European Commissioner for the Internal Market, Industry, Entrepreneurship and SMEs Elżbieta Bieńkowska has welcomed the European Parliament’s decision to endorse creating a European Defence Fund (EDF).
“More defence cooperation in Europe is essential to address the growing global instabilities and cross-border threats to our security. It is clear that no country can do this alone. The endorsement of the European Defence Fund will allow us to significantly step up our defence cooperation”, she said in a statement.
According to the EU official, the Fund is poised to encourage “joint investments and technological innovation in the defence sector”, helping “to spend taxpayer money more efficiently and ensure Europe can benefit from the best interoperable defence technology and equipment”.
European legislators endorsed funding the EDF with 328 lawmakers voting for and 231 against during their recent session. They recommended allocating €13 billion for the cause within 7 years; however, the final sum should be agreed amid discussions on the EU’s long-term budget for 2021-2027. The funding will be committed to developing “cutting-edge” military technology that would make the EU competitive in the field. According to The Guardian, the proposal specifically focused on so-called “disruptive technologies” that “can radically change the concepts and conduct of” military action.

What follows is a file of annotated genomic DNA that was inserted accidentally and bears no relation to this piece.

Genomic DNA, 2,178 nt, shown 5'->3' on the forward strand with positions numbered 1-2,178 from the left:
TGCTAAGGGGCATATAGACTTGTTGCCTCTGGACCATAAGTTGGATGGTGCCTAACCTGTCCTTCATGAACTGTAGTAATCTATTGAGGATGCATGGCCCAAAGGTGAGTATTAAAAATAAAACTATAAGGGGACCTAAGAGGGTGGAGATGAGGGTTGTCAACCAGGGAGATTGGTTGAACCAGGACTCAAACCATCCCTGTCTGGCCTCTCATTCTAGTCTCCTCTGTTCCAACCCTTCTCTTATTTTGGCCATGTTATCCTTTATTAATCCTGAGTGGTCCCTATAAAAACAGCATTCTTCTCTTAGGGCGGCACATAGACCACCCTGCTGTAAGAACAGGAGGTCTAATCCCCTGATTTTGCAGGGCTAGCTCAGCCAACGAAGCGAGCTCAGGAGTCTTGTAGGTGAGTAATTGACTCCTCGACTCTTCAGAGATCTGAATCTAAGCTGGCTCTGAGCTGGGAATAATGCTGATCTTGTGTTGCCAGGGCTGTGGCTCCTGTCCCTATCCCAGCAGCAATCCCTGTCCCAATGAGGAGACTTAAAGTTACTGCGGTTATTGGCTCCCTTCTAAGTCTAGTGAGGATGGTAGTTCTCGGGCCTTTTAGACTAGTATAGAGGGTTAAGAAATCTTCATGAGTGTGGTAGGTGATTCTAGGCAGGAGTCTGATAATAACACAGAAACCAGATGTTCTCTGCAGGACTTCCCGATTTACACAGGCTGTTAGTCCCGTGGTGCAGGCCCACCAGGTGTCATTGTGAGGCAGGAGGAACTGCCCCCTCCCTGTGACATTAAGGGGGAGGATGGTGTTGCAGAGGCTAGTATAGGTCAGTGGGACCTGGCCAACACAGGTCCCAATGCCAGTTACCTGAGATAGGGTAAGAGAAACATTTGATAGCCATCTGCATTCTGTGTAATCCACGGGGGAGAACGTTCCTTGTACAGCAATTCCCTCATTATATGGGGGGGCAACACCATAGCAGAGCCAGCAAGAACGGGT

The decision marks a breakthrough in ongoing discussion on the matter. President Jean-Claude Juncker announced the creation of the EDF in his 2016 State of the Union address. Although the European Commission is incentivising European defence cooperation with a 590-million-euro budget until 2020, it proposed a fully-fledged EDF worth €13 billion in June 2018.
Despite joy in the European Commission, the concept evoked has criticism from some parliamentarians, for instance, German Social Democrats branded subsidies to the European arms industry “a wrong path”.
Notably, France and Germany have already started developing a next-generation Future Combat Air System (FCAS) comprising a new fighter jet and accessory weapons. The fighter jet, which is intended to eventually replace France’s Rafale and Germany’s Eurofighter aircraft, is to become operational by 2040, while the first demonstration flights are expected in 2025. The contractors entrusted with the mission, funded by France and Germany equally, are Paris-based Dassault Aviation and Airbus, with its headquarters in Leiden, the Netherlands. Spain also joined the project in February, while both Paris and Berlin are inviting other European countries to join.
On top of this, German Chancellor Angela Merkel recently supported an idea brought up by her successor as leader of the Christian Democratic Union, Annegret Kramp-Karrenbauer, who proposed creating a European aircraft carrier in an essay outlining her vision for Europe’s future.
Merkel and French President Emmanuel Macron have for the last year been pushing the idea of a joint European army for the bloc, something that would be part of the wider transatlantic NATO alliance framework.